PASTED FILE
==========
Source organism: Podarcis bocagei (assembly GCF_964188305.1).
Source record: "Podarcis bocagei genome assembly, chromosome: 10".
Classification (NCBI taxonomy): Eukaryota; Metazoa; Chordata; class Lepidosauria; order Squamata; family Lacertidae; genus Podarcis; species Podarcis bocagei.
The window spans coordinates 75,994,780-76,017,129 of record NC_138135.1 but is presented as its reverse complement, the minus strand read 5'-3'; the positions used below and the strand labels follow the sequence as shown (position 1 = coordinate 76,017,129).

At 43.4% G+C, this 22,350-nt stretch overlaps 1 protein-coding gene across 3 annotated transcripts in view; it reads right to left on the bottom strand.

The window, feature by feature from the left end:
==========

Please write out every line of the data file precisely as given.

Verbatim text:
Source organism: Podarcis bocagei (assembly GCF_964188305.1).
Source record: "Podarcis bocagei genome assembly, chromosome: 10".
Classification (NCBI taxonomy): Eukaryota; Metazoa; Chordata; class Lepidosauria; order Squamata; family Lacertidae; genus Podarcis; species Podarcis bocagei.
The window spans coordinates 75,994,780-76,017,129 of record NC_138135.1 but is presented as its reverse complement, the minus strand read 5'-3'; the positions used below and the strand labels follow the sequence as shown (position 1 = coordinate 76,017,129).

At 43.4% G+C, this 22,350-nt stretch overlaps 1 protein-coding gene across 3 annotated transcripts in view; it reads right to left on the bottom strand.

The window, feature by feature from the left end: